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Sci Rep. 2019 Mar 20;9(1):4819. doi: 10.1038/s41598-019-41301-2.

A novel ex vivo tumor system identifies Src-mediated invasion and metastasis in mesenchymal tumor cells in non-small cell lung cancer.

Author information

1
Department of Thoracic/Head and Neck Medical Oncology, The University of Texas MD Anderson Cancer Center, Houston, TX, USA.
2
MD Anderson Cancer Center UTHealth Graduate School of Biomedical Sciences, Houston, TX, USA.
3
Department of Bioengineering, Rice University, Houston, Texas, USA.
4
Department of Thoracic/Head and Neck Medical Oncology, The University of Texas MD Anderson Cancer Center, Houston, TX, USA. dlgibbon@mdanderson.org.
5
Department of Molecular and Cellular Oncology, The University of Texas MD Anderson Cancer Center, Houston, TX, USA. dlgibbon@mdanderson.org.

Abstract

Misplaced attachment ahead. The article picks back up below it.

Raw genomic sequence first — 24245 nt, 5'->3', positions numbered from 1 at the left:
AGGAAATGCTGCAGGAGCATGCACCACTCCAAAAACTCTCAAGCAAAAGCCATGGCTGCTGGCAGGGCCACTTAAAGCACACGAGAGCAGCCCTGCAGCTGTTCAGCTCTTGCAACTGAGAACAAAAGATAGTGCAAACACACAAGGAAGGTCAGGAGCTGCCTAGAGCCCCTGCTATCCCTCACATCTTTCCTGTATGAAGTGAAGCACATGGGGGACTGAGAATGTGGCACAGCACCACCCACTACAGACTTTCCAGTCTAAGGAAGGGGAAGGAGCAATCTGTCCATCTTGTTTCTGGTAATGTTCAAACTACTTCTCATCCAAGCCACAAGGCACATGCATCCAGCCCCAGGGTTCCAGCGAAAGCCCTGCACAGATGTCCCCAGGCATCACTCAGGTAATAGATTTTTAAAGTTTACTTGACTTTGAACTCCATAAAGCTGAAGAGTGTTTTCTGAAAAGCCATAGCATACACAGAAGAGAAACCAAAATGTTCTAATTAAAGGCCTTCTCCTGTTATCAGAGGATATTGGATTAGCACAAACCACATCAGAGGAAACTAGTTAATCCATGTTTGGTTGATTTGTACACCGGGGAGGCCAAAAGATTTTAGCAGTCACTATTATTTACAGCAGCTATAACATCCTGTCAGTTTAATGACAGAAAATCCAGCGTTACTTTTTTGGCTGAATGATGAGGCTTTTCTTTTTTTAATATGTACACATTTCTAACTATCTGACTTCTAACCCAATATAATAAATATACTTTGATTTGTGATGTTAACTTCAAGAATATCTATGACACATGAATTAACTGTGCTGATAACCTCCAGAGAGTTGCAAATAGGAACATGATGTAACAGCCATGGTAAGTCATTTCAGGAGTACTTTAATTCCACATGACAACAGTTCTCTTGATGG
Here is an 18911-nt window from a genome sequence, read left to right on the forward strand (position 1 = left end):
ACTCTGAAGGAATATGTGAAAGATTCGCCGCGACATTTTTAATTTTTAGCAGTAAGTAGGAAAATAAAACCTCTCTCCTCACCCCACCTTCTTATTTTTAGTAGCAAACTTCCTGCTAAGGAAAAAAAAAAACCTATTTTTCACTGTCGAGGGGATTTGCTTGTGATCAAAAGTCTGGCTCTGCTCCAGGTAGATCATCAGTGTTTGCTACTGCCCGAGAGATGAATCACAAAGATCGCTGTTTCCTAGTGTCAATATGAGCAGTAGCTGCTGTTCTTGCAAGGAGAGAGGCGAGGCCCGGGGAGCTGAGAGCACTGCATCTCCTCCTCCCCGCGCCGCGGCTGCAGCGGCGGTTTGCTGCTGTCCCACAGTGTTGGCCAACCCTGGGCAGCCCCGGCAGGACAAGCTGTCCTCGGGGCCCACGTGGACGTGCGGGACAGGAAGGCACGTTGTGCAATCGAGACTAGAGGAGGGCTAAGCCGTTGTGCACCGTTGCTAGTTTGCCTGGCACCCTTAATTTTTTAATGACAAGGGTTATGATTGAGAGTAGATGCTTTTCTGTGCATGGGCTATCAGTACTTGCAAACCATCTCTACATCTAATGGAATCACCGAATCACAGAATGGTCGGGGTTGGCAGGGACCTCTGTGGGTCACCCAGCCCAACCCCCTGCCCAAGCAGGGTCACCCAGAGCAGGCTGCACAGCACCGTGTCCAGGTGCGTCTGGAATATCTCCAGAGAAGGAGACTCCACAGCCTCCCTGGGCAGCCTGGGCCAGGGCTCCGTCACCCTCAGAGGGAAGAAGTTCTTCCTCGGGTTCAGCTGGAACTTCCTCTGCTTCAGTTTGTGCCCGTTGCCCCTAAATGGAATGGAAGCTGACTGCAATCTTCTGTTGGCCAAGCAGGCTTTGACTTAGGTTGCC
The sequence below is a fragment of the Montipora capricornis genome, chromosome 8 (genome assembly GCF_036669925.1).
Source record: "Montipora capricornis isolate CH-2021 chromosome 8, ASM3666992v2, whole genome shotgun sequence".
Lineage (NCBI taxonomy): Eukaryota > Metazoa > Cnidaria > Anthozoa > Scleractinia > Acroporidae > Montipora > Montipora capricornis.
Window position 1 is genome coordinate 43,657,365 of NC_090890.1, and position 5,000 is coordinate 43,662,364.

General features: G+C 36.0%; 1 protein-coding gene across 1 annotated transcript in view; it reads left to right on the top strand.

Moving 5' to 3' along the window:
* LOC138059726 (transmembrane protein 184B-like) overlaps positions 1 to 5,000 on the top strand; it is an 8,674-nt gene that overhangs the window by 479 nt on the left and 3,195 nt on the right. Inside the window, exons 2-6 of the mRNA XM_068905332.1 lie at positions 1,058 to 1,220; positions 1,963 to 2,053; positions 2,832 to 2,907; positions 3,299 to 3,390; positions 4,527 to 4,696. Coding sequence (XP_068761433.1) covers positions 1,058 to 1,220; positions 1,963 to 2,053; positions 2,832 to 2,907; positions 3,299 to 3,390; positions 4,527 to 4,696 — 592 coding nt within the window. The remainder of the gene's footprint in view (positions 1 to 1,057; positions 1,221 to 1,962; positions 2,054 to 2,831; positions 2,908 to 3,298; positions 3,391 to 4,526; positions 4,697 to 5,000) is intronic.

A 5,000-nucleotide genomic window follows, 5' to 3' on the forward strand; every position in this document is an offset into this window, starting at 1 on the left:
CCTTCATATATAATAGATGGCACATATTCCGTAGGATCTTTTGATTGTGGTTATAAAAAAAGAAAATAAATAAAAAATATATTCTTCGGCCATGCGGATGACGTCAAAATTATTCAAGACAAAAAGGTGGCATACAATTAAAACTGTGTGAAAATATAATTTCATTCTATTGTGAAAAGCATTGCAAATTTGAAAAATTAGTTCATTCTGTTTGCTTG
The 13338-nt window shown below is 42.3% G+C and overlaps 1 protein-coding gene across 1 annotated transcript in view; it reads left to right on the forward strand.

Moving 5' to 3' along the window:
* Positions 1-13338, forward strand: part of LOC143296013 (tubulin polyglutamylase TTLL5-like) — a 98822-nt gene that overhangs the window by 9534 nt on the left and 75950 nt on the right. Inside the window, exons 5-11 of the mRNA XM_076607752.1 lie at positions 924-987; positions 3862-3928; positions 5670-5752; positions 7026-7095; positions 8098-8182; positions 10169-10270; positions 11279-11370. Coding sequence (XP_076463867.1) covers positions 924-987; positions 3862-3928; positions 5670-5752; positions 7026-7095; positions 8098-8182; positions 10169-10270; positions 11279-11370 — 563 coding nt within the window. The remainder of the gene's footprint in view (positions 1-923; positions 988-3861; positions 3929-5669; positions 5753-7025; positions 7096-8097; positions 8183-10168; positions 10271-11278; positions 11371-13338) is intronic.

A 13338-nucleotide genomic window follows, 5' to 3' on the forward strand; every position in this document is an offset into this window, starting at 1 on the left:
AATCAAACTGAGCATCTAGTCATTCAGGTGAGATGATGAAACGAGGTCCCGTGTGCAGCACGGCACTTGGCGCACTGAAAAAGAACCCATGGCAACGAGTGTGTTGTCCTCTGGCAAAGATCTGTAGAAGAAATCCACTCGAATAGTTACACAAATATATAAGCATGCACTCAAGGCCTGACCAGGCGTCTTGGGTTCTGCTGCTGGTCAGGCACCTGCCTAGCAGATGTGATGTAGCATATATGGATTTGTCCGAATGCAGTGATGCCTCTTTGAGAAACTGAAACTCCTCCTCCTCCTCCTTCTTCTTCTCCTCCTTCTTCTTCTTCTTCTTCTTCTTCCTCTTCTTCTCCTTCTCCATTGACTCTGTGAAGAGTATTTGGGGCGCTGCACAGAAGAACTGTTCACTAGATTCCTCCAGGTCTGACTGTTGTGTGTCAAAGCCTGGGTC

Lung cancer is the foremost cause of cancer related deaths in the U.S. It is a heterogeneous disease composed of genetically and phenotypically distinct tumor cells surrounded by heterotypic cells and extracellular matrix dynamically interacting with the tumor cells. Research in lung cancer is often restricted to patient-derived tumor specimens, in vitro cell cultures and limited animal models, which fail to capture the cellular or microenvironment heterogeneity of the tumor. Therefore, our knowledge is primarily focused on cancer-cell autonomous aberrations. For a fundamental understanding of lung cancer progression and an exploration of therapeutic options, we focused our efforts to develop an Ex Vivo Tumor platform to culture tumors in 3D matrices, which retains tumor cell heterogeneity arising due to in vivo selection pressure and environmental influences and recapitulate responses of tumor cells to external manipulations. To establish this model, implanted syngeneic murine tumors from a mutant KRAS/p53 model were harvested to yield multicellular tumor aggregates followed by culture in 3D extracellular matrices. Using this system, we identified Src signaling as an important driver of invasion and metastasis in lung cancer and demonstrate that EVTs are a robust experimental tool bridging the gap between conventional in vitro and in vivo models.

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